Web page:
Poor denture hygiene tied to greater odds of pneumonia in elders

  • Kusama T & al.
  • Sci Rep
  • 24 Sep 2019

  • International Clinical Digest
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Takeaway

  • Infrequent denture cleaning by community-dwelling older adults (aged ≥65 years) is associated with a higher probability of pneumonia, according to a population-based cross-sectional survey in Japan.

Why this matters

  • The mechanism might be build-up of a microorganism-rich biofilm (denture plaque) that is aspirated, causing aspiration pneumonia.
  • First study of its kind suggests that more frequent denture cleaning could prevent pneumonia.

Study design

  • Population-based cross-sectional survey in Japan of community-dwelling elders (n=71,227).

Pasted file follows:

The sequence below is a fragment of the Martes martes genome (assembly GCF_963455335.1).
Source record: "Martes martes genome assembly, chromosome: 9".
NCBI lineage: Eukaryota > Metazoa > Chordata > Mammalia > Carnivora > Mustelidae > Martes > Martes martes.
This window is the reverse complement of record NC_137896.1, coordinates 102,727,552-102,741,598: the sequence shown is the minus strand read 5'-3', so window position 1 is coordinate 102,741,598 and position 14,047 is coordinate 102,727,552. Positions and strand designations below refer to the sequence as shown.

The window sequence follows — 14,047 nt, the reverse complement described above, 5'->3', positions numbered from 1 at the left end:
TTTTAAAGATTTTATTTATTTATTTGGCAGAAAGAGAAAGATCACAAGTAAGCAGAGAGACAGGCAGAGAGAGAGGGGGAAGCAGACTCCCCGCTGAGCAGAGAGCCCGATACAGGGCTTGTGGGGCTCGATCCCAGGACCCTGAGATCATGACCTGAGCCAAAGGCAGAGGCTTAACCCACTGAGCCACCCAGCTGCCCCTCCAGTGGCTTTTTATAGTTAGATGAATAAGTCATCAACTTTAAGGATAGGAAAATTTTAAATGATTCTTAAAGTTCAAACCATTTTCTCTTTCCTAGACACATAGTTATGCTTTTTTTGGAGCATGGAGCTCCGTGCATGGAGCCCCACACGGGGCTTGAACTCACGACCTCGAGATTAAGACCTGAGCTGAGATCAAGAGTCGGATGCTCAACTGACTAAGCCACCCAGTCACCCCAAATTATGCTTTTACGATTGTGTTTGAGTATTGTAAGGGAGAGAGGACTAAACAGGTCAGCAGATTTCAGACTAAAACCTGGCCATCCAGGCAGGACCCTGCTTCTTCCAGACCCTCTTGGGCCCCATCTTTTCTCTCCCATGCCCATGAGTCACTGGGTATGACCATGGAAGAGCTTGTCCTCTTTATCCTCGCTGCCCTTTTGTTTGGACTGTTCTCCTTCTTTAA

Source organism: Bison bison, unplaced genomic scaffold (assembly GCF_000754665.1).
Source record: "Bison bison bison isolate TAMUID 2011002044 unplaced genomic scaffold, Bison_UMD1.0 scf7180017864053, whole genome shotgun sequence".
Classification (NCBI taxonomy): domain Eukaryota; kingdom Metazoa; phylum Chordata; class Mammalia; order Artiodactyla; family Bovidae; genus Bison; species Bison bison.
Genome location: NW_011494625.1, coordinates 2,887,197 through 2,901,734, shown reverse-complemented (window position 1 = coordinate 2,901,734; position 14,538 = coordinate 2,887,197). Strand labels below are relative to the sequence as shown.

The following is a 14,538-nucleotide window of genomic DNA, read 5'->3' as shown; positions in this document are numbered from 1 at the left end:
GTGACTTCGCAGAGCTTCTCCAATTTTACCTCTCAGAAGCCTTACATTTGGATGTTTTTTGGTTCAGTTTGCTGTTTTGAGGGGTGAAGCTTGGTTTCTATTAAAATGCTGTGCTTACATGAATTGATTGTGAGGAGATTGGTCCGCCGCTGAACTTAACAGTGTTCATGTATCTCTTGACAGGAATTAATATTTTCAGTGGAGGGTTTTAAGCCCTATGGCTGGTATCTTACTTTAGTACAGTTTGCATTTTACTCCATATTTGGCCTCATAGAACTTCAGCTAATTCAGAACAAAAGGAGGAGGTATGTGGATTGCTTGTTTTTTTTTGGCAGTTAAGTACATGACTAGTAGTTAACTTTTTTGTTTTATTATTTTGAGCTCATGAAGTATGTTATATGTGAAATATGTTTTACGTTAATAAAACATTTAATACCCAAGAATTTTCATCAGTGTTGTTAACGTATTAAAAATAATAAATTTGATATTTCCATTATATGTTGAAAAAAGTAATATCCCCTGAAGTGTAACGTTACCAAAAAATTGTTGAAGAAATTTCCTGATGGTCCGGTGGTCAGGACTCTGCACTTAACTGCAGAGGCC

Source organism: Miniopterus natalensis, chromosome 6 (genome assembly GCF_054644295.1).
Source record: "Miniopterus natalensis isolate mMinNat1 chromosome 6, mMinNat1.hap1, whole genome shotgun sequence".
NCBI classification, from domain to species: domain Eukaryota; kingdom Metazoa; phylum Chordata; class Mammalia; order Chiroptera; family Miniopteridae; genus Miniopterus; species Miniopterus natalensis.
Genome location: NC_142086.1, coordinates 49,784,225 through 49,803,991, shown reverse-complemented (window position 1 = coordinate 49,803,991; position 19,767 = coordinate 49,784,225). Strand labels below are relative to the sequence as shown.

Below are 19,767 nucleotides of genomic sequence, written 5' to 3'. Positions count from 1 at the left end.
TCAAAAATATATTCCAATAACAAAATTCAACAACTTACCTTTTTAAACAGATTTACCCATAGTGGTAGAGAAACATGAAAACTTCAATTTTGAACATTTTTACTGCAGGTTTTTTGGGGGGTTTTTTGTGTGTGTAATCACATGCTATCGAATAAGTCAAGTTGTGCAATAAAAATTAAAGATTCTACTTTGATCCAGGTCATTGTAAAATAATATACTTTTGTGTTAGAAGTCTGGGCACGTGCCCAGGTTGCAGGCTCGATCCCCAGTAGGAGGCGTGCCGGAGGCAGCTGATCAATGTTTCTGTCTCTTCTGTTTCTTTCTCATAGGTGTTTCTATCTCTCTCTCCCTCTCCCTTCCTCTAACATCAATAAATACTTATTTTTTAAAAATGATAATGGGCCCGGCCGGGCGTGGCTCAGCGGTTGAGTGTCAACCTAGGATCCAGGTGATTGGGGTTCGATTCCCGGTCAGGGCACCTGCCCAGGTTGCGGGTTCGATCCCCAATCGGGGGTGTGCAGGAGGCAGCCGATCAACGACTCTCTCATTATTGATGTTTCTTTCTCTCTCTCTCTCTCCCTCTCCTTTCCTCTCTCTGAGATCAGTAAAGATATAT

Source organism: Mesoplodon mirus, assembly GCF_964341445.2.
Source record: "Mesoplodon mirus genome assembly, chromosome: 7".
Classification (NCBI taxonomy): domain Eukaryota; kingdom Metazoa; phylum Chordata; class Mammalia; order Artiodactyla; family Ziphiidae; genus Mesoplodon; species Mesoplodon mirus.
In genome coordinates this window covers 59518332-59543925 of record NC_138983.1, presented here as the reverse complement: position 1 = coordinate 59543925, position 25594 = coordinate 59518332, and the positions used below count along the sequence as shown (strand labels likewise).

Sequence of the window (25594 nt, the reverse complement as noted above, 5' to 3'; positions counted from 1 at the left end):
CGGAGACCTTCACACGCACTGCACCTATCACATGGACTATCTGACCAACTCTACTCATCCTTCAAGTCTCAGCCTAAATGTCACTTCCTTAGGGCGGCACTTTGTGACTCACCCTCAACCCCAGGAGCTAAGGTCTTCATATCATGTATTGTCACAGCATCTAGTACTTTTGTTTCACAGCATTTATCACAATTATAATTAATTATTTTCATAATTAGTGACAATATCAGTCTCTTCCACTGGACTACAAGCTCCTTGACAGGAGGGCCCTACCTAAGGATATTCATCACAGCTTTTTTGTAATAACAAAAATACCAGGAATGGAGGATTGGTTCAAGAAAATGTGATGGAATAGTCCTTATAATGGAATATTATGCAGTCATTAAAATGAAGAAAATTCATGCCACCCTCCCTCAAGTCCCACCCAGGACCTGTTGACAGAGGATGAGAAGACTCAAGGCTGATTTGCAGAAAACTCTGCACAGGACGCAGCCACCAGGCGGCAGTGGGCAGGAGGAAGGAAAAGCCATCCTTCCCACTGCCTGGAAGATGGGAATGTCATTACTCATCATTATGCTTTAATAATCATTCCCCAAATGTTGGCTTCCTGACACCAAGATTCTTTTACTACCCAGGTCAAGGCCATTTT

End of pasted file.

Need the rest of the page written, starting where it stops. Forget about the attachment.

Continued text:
• Funding: Ministry of Education, Culture, Sports, Science, and Technology, Japan; others.

Key results

  • Among all participants, the incidence of pneumonia within the last year was 2.3% among those who cleaned their dentures daily and 3.0% among those who did not clean them daily.
    • Nondaily (vs daily) cleaning was associated with a 30% increase in pneumonia risk (OR, 1.30; 95% CI, 1.01-1.68).
  • Among those aged ≥75 years, the incidence of pneumonia within the last year was 2.9% among those who cleaned their dentures daily and 4.3% among those who did not clean them daily.
    • Nondaily (vs daily) cleaning was associated with a 58% increase in pneumonia risk (OR, 1.58; 95% CI, 1.15-2.17).
  • No differences between groups among 65-74-year-old patients.

Limitations

  • Cross-sectional, observational design.
  • Self-reported incidence of pneumonia may cause reporting bias.